Lets say Jane is late on paying her rent by a few days (Due on the 1st, Grace period til the 4th, Paid on the 7th). Several days after paying, she receives a physical notice on the door demanding payment in 3 days or to turn in the house. The date of the notice says the system printed it on the 7th and the day they put it on the door, the 11th. This causes Jane to go into an anxiety attack which she is already going to therapy for and caused her great emotional distress.

  • Can Jane sue for emotional distress?
  • How likely is she to succeed?
  • 1
    You can sue over anything. The real question is if the suit is likely to be successful.
    – nick012000
    Oct 11, 2022 at 19:31
  • If this happened to you, and you think it should be made illegal to protect other renters in the future, you could contact your representative and ask them to introduce a law on this topic. Just because there isn't a relevant law now doesn't mean there can't be one in the future.
    – Someone
    Oct 11, 2022 at 20:47

1 Answer 1


Can Jane sue for emotional distress?

Anyone who pays the filing fee and delivers a complaint in the proper form to a court clerk can sue for anything.

How likely is she to succeed?

Not very likely at all.

The tort of negligent infliction of emotional distress is not available in this context since there is no relevant physical injury to which it is related (neither her own or someone else's).

The only U.S. state where this theory might succeed under this circumstances is Hawaii and even there, this case would be a stretch because the extreme degree of the emotional distress caused in this case is arguably not foreseeable even if some emotional distress can be expected from all manner of wrongful actions.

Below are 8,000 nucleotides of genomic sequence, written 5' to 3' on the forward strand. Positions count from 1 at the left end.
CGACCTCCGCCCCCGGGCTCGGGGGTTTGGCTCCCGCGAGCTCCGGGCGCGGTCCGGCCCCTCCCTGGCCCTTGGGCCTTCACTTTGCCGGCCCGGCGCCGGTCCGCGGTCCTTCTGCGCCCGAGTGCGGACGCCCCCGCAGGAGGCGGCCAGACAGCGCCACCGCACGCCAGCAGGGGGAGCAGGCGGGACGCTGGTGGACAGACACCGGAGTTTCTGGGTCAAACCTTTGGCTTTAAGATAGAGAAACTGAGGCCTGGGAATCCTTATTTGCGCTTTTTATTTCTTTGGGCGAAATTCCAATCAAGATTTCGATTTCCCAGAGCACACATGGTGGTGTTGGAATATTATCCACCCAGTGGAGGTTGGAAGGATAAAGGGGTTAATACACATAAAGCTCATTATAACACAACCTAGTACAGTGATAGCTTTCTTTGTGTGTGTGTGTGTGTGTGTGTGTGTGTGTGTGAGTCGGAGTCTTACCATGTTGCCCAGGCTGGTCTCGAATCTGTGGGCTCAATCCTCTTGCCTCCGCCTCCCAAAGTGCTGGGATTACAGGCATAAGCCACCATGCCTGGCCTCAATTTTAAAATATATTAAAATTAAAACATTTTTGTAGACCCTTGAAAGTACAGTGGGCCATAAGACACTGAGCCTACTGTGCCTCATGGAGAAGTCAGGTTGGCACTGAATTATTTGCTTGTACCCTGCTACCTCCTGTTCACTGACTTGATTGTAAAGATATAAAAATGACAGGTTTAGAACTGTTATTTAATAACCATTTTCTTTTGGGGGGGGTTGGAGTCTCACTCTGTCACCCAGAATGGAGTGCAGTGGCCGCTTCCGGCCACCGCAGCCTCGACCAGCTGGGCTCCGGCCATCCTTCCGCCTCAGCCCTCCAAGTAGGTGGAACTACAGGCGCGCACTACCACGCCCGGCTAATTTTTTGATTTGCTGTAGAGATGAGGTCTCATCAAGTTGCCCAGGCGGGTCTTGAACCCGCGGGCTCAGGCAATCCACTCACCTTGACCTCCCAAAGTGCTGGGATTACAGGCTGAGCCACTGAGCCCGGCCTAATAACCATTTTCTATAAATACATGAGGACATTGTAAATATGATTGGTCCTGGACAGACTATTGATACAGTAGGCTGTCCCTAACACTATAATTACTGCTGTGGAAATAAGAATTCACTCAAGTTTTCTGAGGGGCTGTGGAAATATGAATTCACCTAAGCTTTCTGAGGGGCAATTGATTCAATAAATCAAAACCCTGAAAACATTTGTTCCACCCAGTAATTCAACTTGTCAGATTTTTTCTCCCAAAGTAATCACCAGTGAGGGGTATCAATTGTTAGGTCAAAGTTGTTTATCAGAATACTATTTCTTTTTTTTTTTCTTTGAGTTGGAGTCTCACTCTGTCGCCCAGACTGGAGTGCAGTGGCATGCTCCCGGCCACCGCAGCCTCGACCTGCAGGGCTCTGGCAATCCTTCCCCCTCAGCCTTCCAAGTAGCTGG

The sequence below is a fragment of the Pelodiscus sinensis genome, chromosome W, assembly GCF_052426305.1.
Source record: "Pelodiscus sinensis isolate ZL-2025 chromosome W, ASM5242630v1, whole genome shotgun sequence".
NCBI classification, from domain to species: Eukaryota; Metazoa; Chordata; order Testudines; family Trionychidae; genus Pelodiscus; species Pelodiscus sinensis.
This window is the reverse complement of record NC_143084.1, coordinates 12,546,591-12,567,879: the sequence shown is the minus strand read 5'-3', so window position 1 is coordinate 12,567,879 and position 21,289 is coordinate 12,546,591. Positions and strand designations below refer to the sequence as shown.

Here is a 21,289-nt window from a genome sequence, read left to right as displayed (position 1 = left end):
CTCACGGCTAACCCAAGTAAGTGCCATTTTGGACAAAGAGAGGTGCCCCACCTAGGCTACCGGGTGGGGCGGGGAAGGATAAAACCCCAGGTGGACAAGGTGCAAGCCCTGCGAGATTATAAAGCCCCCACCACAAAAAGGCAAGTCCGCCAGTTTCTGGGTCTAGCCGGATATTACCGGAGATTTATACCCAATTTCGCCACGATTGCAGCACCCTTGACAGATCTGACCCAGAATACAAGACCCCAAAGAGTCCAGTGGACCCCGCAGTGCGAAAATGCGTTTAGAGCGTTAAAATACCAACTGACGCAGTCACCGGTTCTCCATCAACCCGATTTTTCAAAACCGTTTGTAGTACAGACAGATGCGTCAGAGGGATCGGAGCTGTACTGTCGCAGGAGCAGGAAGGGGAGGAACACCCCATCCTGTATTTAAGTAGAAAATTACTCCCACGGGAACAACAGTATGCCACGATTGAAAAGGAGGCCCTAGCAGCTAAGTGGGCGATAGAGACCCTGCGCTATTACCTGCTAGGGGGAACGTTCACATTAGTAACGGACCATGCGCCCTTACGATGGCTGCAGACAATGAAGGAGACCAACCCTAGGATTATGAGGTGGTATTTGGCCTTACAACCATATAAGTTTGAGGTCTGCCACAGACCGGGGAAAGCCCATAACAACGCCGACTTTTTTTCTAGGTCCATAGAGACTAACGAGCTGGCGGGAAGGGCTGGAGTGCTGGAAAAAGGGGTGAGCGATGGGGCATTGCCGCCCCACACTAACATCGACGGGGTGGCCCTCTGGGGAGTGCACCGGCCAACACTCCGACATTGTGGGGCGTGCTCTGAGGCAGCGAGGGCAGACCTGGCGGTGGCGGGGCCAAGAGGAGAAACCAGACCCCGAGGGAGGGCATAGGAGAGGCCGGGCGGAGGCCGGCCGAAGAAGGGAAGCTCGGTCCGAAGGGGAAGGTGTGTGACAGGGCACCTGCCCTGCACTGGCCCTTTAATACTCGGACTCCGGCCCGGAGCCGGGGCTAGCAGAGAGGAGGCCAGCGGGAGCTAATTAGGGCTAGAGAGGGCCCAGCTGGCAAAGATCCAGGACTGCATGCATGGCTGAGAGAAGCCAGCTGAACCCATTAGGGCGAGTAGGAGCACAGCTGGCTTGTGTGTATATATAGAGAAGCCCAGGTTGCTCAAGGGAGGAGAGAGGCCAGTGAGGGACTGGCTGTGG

So, she is limited to the tort of intentional infliction of emotional distress (also called the tort of "outrageous conduct"), which is a calculated and intentional act specifically engineered to cause her in particular emotional harm, rather than incident to some other purpose (lawful or not) (i.e. basically a mean prank).

It is exceedingly unlikely that this is why this happened (and the title to the question implies that it was merely an error on the landlord or the landlord's agent's part). Even if this was a calculated and intentional effort to inflict emotional distress upon her, proving that this is why it happened would be exceedingly hard in most cases (absent some sort of whistleblowing informant).

If she had a lease with a two-sided attorney fees clause and had to hire a lawyer to establish that she paid the rent and can't be evicted, however, she might be able to recover nominal damages of $1 and her attorney fees fighting the acts taken towards a wrongful eviction as a breach of contract.

But emotional distress damages are not available in connection with breaches of contract with only rare and narrow exceptions not applicable here (e.g. bad faith breaches of insurance contracts, contracts to dispose of a deceased person's remains, and perhaps surrogacy contracts).

  • 1
    Not necessarily even an error on the landlords part, landlord could have sent notice at 3pm and the tenant paid at 5pm on the 7th, so the notice would have been correct in all particulars when it was sent.
    – jmoreno
    Oct 12, 2022 at 0:41

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